Interdependent Web: Put your hands on the moral arc, the wound is in you, simply hear what is

Interdependent Web: Put your hands on the moral arc, the wound is in you, simply hear what is

A weekly roundup of blogs and other user-generated web content about Unitarian Universalism


Put your hands on the moral arc

Dawn Skjei Cooley pled guilty this week to committing criminal trespass while protesting the separation of immigrant families. After sharing her plea statement, she addresses those who might join her in bending the moral arc.

There are so many atrocities happening right now that it is overwhelming. But we don’t have the luxury to be on the sidelines, even if you think your privilege might protect you—it won’t, not for long. If you have the ability to do so, we need you. You don’t have to do everything, but if you are a person of moral conscience, we need you to do something. Put your hands on the moral arc and push in whatever way you can. You won’t be alone, that I can guarantee. (Facebook, 5.15.16)

Amanda Poppei commits to helping women trapped by new restrictions on abortion.

I am pro-choice because I was taught from a young age, by a mother who remembers what it was like, that banning abortions doesn’t mean women don’t get them, it just means they die trying. . . .

I know that many of my clergy colleagues are planning ways to offer support in the coming months—some through political action, some through the hard work of creating space for conversations across different views, and some working to provide pastoral and practical support to the women affected. I will be among them. (Facebook, 5.16.19)

The wound is in you

Joanna Fontaine Crawford worries that UUs are overfunctioning in their efforts to create safe spaces.

People come in to our UU congregations with wounds. Most likely, they aren’t responsible for having received them. Those wounds came from other people, or our society. But the thing is, once the wound is in you—like a piece of broken glass—it’s your responsibility. It has to be. It’s in you. (Boots and Blessings, 5.14.19)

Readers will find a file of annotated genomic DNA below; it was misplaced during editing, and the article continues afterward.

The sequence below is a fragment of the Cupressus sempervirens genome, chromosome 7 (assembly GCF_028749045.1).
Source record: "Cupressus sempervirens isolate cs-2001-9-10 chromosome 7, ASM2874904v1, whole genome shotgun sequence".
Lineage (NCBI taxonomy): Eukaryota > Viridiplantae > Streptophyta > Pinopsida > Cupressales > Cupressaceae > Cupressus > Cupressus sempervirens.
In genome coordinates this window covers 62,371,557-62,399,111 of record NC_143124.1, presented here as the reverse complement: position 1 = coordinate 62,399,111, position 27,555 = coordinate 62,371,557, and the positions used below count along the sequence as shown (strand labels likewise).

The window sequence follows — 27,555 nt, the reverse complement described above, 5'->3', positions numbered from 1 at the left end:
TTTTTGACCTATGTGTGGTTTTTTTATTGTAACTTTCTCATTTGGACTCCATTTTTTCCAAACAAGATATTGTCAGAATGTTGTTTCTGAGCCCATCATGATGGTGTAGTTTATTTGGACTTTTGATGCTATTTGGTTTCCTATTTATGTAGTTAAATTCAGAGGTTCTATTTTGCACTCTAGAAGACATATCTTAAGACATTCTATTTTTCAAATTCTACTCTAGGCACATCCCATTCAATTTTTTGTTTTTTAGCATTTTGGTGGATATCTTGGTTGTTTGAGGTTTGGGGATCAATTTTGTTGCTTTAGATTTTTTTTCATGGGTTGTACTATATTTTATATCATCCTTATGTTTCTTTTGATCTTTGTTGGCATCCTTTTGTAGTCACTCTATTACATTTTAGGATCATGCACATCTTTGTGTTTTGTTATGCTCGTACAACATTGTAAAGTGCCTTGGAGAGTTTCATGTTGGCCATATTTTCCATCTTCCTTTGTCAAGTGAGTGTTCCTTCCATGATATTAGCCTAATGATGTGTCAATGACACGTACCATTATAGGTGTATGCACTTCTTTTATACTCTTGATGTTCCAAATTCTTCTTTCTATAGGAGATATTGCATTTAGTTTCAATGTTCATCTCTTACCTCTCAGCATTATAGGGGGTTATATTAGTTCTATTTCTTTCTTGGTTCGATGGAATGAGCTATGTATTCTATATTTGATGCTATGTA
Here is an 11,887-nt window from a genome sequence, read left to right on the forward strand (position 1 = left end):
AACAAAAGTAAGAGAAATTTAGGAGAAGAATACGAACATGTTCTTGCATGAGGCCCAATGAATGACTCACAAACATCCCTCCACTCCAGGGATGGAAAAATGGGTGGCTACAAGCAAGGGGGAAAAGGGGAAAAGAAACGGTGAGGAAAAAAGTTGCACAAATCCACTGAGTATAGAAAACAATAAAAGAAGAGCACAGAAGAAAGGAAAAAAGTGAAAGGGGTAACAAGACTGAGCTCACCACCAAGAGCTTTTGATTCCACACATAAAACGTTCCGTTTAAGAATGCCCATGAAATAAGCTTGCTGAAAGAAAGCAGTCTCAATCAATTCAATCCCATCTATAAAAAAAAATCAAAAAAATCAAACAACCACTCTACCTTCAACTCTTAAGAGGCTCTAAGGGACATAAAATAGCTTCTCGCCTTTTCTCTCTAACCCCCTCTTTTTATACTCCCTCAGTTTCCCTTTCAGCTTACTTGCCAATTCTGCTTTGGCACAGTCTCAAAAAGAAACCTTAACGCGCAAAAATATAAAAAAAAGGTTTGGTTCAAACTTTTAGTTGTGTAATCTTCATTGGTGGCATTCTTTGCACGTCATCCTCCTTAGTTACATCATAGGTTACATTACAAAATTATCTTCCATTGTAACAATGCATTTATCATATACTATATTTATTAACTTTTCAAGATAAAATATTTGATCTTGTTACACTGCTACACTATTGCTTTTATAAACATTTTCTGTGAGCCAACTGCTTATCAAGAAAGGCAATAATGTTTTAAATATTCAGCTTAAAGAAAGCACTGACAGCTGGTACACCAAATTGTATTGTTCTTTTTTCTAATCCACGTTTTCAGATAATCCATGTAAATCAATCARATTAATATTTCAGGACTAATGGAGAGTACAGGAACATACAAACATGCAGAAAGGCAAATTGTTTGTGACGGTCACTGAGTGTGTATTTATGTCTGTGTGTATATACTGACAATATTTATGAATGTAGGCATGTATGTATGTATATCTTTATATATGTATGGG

Jake Morrill has been rethinking one of his core principles.

One of my core principles is “love your enemies and bless those that curse you.” I get stubborn about it. . . .

But, the last few years, I’ve stopped trying so eagerly to connect. It’s not that “love your enemies” has any less meaning. It’s that I've come to see that the loving thing isn’t always a conversation. And that some things can’t be worked out. Some times, it’s better to just walk away, to leave it be for a while. . . .

I’ve come to see that, when I reach out to my enemies, it might look like love. But it’s not. It’s really a power move. (Facebook, 5.10.19)

Simply hear what is

Jane Dwinell is learning an important lesson as her husband’s Alzheimer’s progresses: expect the unexpected.

Two months ago, Sky was having one of his recurring nocturnal fights against a bad thing, a monster of some sort. Except instead of attacking me, as he usually did, he attacked the air off the side of the bed, and fell out. Gashed his forehead on the bedside table, needed five stitches. Then refused to sleep in that bed again.

We dragged the mattress onto the floor, took the bed apart and put it in the cellar, and I headed to the furniture store. I bought a new frame that sits closer to the floor and a king size mattress to replace our double. I posted the old bed on Craigslist, and sold it. (Alzheimer’s Canyon, 5.15.19)

Experiencing an onslaught of illness and loss—and loving care, Karen Mooney asks, “Would you be willing to simply hear what is, not change it to what would be comfortable?”

Can I share how people show up in so many ways to remember us and help,
to bring food and shelter,
to laugh and simply be present

Can I share how my dad died 4 weeks ago on a cold April day just 3 days prior to the anniversary of my mom’s passing while I lay on a hospital bed getting through some stupid complication to chemo.

Really can I share just a bit of this
It is too hard to lift this life alone
It is too complicated to hold onto all the stories in isolation. (Facebook, 5.15.19)